Science for the benefit of people. All people. Worldwide.
Professor Dick van Gameren first got to know Ethiopia years ago, when he won the assignment to design the Dutch embassy in Addis Ababa. Fascinated by the country and its people, he kept returning. One of the things that strike him about Ethiopia today is that despite a recent building boom, 80 percent of citizens in the capital city still live in slums. “How can we design affordable homes for Ethiopia’s typical housing culture?”, he wonders. “That is a crucial question worldwide, but in Ethiopia it is an especially urgent one.”
“My first visit to the country was back in 1998”, says professor Dick van Gameren. “At the time, the country was recovering from a period of communist dictatorship. It is still one of poorest countries in the world, but it is fast developing.” Ethiopia is not only experiencing large population growth, but it is facing increasing urbanisation, like so many countries in the southern hemisphere. “You can see that much has changed over the past years. There is a lot of building going on, and new infrastructure is arising as well.” However, for many people the brand new residential areas are not bringing the hoped-for improvement in living standards.
As it turns out, the old slum areas rely on a strong form of self-organisation. “You see five or six families sharing a small plot and supporting each other, since they are all struggling. They have a communal piggy bank for emergencies, and help each other out at weddings or funerals.” These plots also generate income, for example from the making and selling of Injera, the traditional pancake-like bread. “In flats on new housing estates these people may be better off as far as the building is concerned – they will have sanitary facilities for the first time in their lives, for example – but the entire socio-economic structure is lost.” Often, these estates are also situated on the outskirts of town, meaning the inhabitants are cut off from their earlier means of existence.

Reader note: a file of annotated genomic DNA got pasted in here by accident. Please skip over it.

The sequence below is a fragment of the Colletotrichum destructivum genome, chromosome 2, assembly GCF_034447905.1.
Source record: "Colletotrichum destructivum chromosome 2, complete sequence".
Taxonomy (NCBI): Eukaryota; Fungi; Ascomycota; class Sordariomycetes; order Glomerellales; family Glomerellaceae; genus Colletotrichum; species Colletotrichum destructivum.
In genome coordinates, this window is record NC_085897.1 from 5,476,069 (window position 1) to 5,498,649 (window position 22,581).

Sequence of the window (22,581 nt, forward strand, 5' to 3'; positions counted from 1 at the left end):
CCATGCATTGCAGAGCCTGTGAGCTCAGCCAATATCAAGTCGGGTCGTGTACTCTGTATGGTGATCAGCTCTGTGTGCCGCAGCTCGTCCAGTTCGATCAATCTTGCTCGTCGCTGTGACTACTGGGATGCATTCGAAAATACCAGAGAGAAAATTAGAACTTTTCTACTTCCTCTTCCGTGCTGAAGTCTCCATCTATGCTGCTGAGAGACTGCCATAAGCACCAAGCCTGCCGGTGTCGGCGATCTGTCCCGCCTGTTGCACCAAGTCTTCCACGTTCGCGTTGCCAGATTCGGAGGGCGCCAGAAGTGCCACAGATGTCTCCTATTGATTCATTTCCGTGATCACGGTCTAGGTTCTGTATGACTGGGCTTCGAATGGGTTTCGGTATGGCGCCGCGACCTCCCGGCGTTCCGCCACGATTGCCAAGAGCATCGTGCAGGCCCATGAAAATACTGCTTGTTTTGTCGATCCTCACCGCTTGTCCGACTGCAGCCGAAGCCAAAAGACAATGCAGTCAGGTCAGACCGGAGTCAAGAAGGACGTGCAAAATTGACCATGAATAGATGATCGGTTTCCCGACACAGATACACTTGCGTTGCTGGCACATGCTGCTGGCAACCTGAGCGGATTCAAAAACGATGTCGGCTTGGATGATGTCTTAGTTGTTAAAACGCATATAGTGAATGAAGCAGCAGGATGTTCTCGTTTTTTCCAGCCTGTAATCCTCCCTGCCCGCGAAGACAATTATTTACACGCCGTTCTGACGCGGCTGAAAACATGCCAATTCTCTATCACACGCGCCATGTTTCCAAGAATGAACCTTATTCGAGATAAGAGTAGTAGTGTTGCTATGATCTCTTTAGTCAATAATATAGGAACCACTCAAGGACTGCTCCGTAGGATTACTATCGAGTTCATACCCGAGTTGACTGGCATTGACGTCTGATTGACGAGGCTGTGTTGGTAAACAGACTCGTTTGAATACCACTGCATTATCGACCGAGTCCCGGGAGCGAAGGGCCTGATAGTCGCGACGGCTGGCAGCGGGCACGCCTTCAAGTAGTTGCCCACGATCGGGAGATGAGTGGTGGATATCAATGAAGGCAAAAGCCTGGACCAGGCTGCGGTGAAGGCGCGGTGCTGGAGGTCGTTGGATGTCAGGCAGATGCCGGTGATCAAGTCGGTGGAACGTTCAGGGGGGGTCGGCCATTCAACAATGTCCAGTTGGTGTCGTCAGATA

Van Gameren is searching for design methods to improve existing slums with the same financial means, so social structures can be maintained. Local building capabilities should be taken into account, and the densification issue, i.e. the increasing urbanisation, should also be addressed. That is no sinecure. Hence, the ‘how’ question is still very much an open one. Meanwhile, Van Gameren has entered into a collaboration with the Ethiopian Institute of Architecture, Building Construction and City Development (EiBC). “I will be travelling to Ethiopia with TU Delft students to organise workshops for local students. Once back in Delft we will than work on the housing problem.” That is why Van Gameren appointed Ethiopian researcher Anteneh Tola for the Global Research Fellowship.
By now, the government in this highly centralised country has also become convinced of the need for alternative housing concepts, and has asked the Addis Abeba University of Technology to look into this. “Model houses have been erect on campus”, says van Gameren. “Because no matter how nice your laser-cut multiply modular components are, often such high-tech solutions are not up to the local climate.” Van Gameren is aiming for a mixture of high and low-tech. “High-tech does have a role to play, for example in the development of quality light and sustainable building materials to replace existing ones.
You also need a sophisticated way of thinking to develop these new design techniques. However, the economy of building is especially suited to provide people with jobs and an income. So when you can build it with limited means and with the help of unskilled labourers, you can kill two birds with one stone.”
Or even more than two, since Van Gameren and his students take a broad view on the issue. “We are also working on similar problems in other parts of the world. Accessible cities is a key phrase here: people who migrate to the city should be able to improve their life, and those already living there should be able to lead a dignified existence.”
Co-workers: Nelson Amorim Mota, Anteneh Tesfaye Tola
Sustainable cities and communities, affordable housing
Tools, methods and strategies for improving affordable housing design in emerging economies
EiABC (Addis Ababa University), the Ministry of Construction and Urban Development and the City of Addis Ababa.